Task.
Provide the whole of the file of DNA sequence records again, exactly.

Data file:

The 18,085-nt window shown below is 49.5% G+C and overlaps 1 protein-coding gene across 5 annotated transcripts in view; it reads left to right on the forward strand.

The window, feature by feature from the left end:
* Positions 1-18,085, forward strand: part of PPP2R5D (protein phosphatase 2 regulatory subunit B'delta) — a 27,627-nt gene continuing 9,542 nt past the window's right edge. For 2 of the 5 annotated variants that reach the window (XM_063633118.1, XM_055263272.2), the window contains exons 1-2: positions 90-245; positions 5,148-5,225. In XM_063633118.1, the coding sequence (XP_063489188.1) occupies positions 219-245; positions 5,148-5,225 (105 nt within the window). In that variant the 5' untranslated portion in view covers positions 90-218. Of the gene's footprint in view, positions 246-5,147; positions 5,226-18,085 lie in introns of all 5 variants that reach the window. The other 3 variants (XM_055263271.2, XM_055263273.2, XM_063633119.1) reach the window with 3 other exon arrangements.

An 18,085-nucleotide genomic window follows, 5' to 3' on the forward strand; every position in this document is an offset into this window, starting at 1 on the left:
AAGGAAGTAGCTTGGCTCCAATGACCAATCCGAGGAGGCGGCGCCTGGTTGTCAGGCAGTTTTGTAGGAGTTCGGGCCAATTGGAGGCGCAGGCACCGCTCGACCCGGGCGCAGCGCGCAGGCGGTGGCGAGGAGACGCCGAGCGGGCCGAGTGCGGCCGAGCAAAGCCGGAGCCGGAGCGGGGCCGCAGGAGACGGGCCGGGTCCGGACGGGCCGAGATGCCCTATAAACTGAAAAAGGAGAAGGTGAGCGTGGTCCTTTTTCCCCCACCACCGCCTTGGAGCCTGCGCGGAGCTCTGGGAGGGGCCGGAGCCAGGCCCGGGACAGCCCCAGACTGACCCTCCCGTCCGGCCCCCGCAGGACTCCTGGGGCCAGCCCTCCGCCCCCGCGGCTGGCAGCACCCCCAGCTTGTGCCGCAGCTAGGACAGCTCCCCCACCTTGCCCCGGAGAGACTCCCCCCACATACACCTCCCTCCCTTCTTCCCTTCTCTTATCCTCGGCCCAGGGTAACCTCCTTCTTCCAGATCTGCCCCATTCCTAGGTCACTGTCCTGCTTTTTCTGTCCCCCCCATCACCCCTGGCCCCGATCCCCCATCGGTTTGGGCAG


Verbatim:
The 18,085-nt window shown below is 49.5% G+C and overlaps 1 protein-coding gene across 5 annotated transcripts in view; it reads left to right on the forward strand.

The window, feature by feature from the left end:
* Positions 1-18,085, forward strand: part of PPP2R5D (protein phosphatase 2 regulatory subunit B'delta) — a 27,627-nt gene continuing 9,542 nt past the window's right edge. For 2 of the 5 annotated variants that reach the window (XM_063633118.1, XM_055263272.2), the window contains exons 1-2: positions 90-245; positions 5,148-5,225. In XM_063633118.1, the coding sequence (XP_063489188.1) occupies positions 219-245; positions 5,148-5,225 (105 nt within the window). In that variant the 5' untranslated portion in view covers positions 90-218. Of the gene's footprint in view, positions 246-5,147; positions 5,226-18,085 lie in introns of all 5 variants that reach the window. The other 3 variants (XM_055263271.2, XM_055263273.2, XM_063633119.1) reach the window with 3 other exon arrangements.

An 18,085-nucleotide genomic window follows, 5' to 3' on the forward strand; every position in this document is an offset into this window, starting at 1 on the left:
AAGGAAGTAGCTTGGCTCCAATGACCAATCCGAGGAGGCGGCGCCTGGTTGTCAGGCAGTTTTGTAGGAGTTCGGGCCAATTGGAGGCGCAGGCACCGCTCGACCCGGGCGCAGCGCGCAGGCGGTGGCGAGGAGACGCCGAGCGGGCCGAGTGCGGCCGAGCAAAGCCGGAGCCGGAGCGGGGCCGCAGGAGACGGGCCGGGTCCGGACGGGCCGAGATGCCCTATAAACTGAAAAAGGAGAAGGTGAGCGTGGTCCTTTTTCCCCCACCACCGCCTTGGAGCCTGCGCGGAGCTCTGGGAGGGGCCGGAGCCAGGCCCGGGACAGCCCCAGACTGACCCTCCCGTCCGGCCCCCGCAGGACTCCTGGGGCCAGCCCTCCGCCCCCGCGGCTGGCAGCACCCCCAGCTTGTGCCGCAGCTAGGACAGCTCCCCCACCTTGCCCCGGAGAGACTCCCCCCACATACACCTCCCTCCCTTCTTCCCTTCTCTTATCCTCGGCCCAGGGTAACCTCCTTCTTCCAGATCTGCCCCATTCCTAGGTCACTGTCCTGCTTTTTCTGTCCCCCCCATCACCCCTGGCCCCGATCCCCCATCGGTTTGGGCAG